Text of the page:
Nekooei E.,Africa co |
Pahlavani M.R.A.,Malek-Ashtar University of Technology
International Review of Automatic Control | Year: 2012
In this paper, a grid-connected wind energy converter system is proposed. An overall dynamical model for the proposed wind turbine system is considered. The verification of the model is investigated by simulating the active and reactive powers response of the overall model to step changes in selected input variables such as MC frequency, gain voltage, wind velocity, Moreover, v/f strategy is described and a linear model of the system is developed at a typical operating point for the model including v/f strategy, evaluation of this linear model investigated with nonlinear model and in the end a LQR optimum control is designed for the system. The nonlinear and linear governing equations of the system are implemented using MATLAB. The obtained results show that the settling time of closed loop system using LQR step response is 0.002 sec., steady state error is zero and overshoot is zero too, which is highly acceptable for performance goals of this system. © 2012 Praise Worthy Prize S.r.l. - All rights reserved.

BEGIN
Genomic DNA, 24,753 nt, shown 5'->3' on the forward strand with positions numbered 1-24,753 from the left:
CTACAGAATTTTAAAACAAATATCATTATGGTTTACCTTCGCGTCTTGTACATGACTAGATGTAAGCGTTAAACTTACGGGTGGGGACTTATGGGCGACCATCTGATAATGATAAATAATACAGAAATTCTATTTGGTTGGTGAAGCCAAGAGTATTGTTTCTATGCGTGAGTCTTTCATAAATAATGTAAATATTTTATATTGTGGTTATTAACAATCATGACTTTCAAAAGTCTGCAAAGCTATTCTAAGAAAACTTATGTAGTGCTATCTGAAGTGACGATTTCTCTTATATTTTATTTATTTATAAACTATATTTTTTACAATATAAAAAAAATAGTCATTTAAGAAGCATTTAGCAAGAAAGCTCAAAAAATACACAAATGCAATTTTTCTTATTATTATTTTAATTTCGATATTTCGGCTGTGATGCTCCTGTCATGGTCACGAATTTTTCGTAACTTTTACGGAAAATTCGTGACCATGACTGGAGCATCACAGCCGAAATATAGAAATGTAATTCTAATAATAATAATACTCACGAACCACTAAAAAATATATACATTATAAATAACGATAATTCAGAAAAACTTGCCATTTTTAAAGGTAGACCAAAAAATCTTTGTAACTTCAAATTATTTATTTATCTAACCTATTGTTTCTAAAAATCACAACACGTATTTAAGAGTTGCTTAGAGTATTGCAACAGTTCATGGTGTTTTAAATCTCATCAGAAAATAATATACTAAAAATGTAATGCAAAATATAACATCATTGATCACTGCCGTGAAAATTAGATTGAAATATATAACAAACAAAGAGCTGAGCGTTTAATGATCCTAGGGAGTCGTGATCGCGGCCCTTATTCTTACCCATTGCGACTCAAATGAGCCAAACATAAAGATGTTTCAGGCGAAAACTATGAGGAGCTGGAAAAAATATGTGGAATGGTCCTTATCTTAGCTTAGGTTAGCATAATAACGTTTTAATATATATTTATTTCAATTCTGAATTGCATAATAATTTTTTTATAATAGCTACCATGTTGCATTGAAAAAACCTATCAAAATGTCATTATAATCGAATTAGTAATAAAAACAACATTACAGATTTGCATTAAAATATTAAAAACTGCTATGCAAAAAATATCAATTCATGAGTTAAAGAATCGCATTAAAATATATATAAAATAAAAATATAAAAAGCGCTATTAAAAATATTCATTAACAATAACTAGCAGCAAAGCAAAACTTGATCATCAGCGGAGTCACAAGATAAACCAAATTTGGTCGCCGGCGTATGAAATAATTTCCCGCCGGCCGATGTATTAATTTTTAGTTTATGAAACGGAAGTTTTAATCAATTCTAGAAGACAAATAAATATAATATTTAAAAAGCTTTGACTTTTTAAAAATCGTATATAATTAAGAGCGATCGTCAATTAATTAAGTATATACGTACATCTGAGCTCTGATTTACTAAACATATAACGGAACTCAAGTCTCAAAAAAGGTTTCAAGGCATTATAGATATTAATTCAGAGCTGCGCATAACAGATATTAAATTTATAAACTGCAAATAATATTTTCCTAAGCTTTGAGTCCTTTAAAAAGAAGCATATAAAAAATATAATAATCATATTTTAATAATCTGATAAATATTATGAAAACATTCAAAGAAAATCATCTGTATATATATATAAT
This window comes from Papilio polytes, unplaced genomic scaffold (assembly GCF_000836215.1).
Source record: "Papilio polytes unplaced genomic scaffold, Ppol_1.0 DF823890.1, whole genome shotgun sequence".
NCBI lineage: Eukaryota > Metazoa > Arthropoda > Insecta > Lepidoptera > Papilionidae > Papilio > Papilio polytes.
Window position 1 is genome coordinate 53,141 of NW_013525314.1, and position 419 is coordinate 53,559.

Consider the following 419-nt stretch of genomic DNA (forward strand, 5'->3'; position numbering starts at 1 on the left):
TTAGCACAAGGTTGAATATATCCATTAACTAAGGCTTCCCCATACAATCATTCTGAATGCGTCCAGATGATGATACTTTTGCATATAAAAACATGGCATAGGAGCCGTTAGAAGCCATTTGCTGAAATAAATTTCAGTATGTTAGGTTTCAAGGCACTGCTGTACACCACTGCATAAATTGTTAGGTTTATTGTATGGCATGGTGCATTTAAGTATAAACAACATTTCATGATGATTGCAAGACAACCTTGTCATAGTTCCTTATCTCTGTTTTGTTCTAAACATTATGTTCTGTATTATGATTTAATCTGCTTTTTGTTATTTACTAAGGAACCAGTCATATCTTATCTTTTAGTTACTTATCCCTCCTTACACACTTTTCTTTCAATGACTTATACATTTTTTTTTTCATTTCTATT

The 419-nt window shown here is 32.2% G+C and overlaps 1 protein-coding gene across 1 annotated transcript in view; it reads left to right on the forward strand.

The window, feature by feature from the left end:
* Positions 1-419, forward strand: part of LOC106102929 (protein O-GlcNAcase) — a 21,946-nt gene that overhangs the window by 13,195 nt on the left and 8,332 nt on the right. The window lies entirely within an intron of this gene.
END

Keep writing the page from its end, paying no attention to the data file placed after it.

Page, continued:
PubMed | Research Administration and Finance, South Eastern Kenya University, Kenya Medical Research Institute, Africa Mental Health Foundation and 4 more.
Type: Journal Article | Journal: Journal of psychoactive drugs | Year: 2016